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Exotic insects chirrup and buzz as they flit among the palms, ferns, figs and tropical flowers. They patrol the jungle for other pests, provide food for the various species of birds breeding in the canopy and occasionally land in the hungry clutches of pitcher plants, Venus flytraps and other floral carnivores.
Meanwhile, just beyond the thermal glass that encloses the jungle, snow swirls across the icy Wisconsin landscape.
Bolz Conservatory, a part of Madison’s Olbrich Botanical Gardens, is known locally as the “glass pyramid.” It’s one of a number of area conservatories offering plant and animal life from around the world. As temperatures drop and snow blankets the landscape, you can still experience the tropics, arid desert landscapes or spring gardens without purchasing a plane ticket.
What better way to shake the snow from your soul?
Inside the Glass Pyramid
Olbrich’s Bolz Conservatory offers 10,000 square feet of mixed tropical flora and fauna. The pyramid rises 50 feet at the center — high enough to house its 20-foot waterfall and the towering royal palms that take center stage among 650 plants, which include about 80 plant families and more than 475 species and cultivars from a variety of equatorial zones.
Operated jointly by the City of Madison Parks Division and the Olbrich Botanical Society, the conservatory’s environment is controlled by an external weather station that measures the impact of the sunlight and temperatures outdoors to create an indoor environment suitable for its tropical inhabitants. Exterior shades and misting nozzles help maintain an indoor humidity level of 60 percent and temperatures that range between 65 and 80 degrees year- round.
The conservatory, which opened in November 1991, anchors Olbrich Gardens’ 16 acres. The gardens begin to stir in early March, when outdoor beds devoted to roses, dahlias, perennials, annuals and irises begin showing signs of life.
At the park’s far reaches, shimmering golden in the sun, stands the Thai Pavilion & Garden. The pavilion was a gift to the University of Wisconsin-Madison from the Thai government and the Thai chapter of the Wisconsin Alumni Association. UW-Madison has one of the largest Thai student populations of any U.S. college or university.
Under the Domes
Milwaukee’s Mitchell Park Horticultural Conservatory invites visitors into three landmark, LED-illuminated domes, each housing a distinct environment.
The tropical dome houses jungle flora from five continents. On any given day, as many as 50 different species might be blooming there. A rushing waterfall, tropical birds and 500 varieties of orchids add to the ambience.
The arid dome is home to one of the Midwest’s finest collections of cacti and succulents, as well as an oasis of pampas grass and desert palms. Visitors can stroll through environments replicating arid regions of Africa, South America and North America.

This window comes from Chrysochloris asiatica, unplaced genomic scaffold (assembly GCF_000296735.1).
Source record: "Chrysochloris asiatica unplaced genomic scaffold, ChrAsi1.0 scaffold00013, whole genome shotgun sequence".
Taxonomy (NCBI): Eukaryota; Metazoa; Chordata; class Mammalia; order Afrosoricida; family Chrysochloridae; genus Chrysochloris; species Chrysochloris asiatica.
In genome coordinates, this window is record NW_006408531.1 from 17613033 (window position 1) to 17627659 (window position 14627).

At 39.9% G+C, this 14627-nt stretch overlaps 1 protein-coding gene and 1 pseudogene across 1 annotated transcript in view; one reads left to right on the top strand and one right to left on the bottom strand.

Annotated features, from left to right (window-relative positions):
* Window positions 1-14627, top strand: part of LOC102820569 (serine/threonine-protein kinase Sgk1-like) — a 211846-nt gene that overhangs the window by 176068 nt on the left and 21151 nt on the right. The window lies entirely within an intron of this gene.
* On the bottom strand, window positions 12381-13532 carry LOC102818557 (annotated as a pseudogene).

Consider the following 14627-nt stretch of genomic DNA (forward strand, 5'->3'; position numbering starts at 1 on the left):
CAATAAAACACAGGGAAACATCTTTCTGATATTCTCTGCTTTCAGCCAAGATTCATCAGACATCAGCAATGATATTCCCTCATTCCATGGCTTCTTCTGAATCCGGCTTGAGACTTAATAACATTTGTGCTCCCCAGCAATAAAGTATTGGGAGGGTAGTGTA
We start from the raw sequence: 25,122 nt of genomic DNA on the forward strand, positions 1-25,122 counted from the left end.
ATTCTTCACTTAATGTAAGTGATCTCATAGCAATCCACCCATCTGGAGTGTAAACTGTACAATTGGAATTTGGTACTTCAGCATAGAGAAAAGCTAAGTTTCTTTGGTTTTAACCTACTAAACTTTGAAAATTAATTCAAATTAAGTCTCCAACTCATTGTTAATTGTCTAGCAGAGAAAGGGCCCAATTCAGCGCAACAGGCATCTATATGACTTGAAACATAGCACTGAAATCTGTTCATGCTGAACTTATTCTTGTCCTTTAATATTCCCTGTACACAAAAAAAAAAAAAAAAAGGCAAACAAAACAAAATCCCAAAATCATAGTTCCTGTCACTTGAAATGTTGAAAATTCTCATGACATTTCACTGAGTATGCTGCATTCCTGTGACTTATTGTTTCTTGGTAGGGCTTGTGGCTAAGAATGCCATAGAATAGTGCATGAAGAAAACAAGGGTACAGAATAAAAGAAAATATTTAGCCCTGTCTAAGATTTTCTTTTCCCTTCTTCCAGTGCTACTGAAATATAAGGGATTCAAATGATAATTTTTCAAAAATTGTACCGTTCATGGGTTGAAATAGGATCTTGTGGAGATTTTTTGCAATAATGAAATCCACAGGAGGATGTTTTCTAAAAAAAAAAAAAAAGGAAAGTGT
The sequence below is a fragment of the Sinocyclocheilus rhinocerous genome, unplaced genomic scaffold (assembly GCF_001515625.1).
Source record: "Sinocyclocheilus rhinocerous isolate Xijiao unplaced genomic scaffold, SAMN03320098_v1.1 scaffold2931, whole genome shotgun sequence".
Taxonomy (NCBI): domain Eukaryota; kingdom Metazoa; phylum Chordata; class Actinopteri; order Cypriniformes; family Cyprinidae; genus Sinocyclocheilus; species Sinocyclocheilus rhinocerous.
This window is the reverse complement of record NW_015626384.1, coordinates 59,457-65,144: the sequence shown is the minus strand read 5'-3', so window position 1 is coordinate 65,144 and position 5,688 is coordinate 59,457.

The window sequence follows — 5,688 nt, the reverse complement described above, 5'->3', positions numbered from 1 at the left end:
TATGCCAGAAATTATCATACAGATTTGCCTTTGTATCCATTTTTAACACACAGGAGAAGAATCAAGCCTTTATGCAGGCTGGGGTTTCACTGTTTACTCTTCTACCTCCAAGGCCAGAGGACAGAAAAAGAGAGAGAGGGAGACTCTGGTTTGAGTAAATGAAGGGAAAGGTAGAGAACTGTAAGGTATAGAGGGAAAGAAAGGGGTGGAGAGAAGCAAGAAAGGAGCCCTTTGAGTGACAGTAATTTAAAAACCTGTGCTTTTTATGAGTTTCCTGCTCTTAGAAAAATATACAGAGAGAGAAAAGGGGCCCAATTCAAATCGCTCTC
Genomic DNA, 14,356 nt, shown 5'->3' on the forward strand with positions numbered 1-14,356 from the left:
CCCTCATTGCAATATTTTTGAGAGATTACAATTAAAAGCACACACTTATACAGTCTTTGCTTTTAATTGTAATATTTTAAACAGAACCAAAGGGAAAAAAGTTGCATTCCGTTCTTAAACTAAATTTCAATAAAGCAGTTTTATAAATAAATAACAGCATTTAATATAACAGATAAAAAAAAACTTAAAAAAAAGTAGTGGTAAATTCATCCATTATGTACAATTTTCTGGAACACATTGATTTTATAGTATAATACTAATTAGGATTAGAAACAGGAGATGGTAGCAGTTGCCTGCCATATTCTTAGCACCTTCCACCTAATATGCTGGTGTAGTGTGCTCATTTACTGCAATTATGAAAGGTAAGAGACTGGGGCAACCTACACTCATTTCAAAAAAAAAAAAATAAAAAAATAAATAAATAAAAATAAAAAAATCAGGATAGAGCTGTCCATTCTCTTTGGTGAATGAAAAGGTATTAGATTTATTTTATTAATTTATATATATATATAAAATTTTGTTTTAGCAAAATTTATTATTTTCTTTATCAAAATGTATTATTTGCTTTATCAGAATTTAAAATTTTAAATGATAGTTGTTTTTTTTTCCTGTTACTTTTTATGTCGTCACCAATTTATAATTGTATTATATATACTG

The third environment, nicknamed the “show dome,” offers five seasonal displays annually. From poinsettias and holiday lights at Christmas to hundreds of lilies at Easter, the displays offer brilliant colors and fragrant aromas to help combat the winter blues.
The domes were built over a period of eight years, from 1959 to 1967, based on a design submitted by local architect Donald Grieb. Each dome offers 1 acre under glass and 750,000 cubic feet of space, rising 85 feet — that’s seven stories — from the lobby level. A team of four full-time horticulturalists tend the plants daily.
In addition to being located in Milwaukee’s first permanently named city park, the domes are the world’s only conoidal (beehive-shaped, as opposed to geodesic) glass houses, according to park officials. Grieb’s unique design offers a superior angle for solar heating and more interior height for tree growth.
More visibly, they also provide a glittering addition to the Milwaukee skyline. Each dome was outfitted with LED lights in the late ‘00s, bringing the Domes into the 21st century and re-attracting visitors to the Milwaukee landmark.
This time of year, the Mitchell Park Domes and Olbrich Botanical Gardens give visitors the opportunities to shake off the winter doldrums with a dose of tropical air, desert foliage and enough plant life to know that spring is just around the corner.
At the very least, the weather is much more pleasant under glass, and the verdant growth offers a tangible tonic for the frostbitten heart.
Olbrich Botanical Gardens are located at 3330 Atwood Ave. on Madison’s East Side. For hours and other information, call 608-246-4550 or go to olbrich.org.
Mitchell Park Conservatory (The Domes) is located at 524 S. Layton Blvd. on Milwaukee’s South Side. Phone 414-257-5611 or visit milwaukeedomes.org.